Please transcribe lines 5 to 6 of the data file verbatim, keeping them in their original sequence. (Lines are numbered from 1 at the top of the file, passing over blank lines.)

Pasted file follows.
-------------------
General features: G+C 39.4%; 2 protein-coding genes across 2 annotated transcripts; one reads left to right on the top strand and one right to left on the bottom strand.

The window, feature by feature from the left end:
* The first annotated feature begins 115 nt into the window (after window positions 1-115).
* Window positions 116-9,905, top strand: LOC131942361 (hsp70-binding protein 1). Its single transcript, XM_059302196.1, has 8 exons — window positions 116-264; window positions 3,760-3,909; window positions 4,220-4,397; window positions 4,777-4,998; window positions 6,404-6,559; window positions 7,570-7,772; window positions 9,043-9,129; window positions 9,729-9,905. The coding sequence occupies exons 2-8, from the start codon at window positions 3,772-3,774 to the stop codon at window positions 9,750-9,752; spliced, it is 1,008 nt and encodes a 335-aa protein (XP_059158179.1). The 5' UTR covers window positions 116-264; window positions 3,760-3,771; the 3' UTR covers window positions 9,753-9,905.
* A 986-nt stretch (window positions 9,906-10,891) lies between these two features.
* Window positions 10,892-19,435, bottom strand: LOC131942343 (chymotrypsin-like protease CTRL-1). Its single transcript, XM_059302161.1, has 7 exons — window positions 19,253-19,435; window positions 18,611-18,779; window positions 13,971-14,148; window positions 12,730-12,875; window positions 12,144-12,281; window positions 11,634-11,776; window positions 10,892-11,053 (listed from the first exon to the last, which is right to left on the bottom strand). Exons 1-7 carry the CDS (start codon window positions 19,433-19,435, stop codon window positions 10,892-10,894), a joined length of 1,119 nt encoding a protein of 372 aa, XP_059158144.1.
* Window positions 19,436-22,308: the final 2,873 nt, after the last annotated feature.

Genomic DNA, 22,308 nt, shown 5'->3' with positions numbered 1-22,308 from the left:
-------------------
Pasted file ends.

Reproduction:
* A 986-nt stretch (window positions 9,906-10,891) lies between these two features.
* Window positions 10,892-19,435, bottom strand: LOC131942343 (chymotrypsin-like protease CTRL-1). Its single transcript, XM_059302161.1, has 7 exons — window positions 19,253-19,435; window positions 18,611-18,779; window positions 13,971-14,148; window positions 12,730-12,875; window positions 12,144-12,281; window positions 11,634-11,776; window positions 10,892-11,053 (listed from the first exon to the last, which is right to left on the bottom strand). Exons 1-7 carry the CDS (start codon window positions 19,433-19,435, stop codon window positions 10,892-10,894), a joined length of 1,119 nt encoding a protein of 372 aa, XP_059158144.1.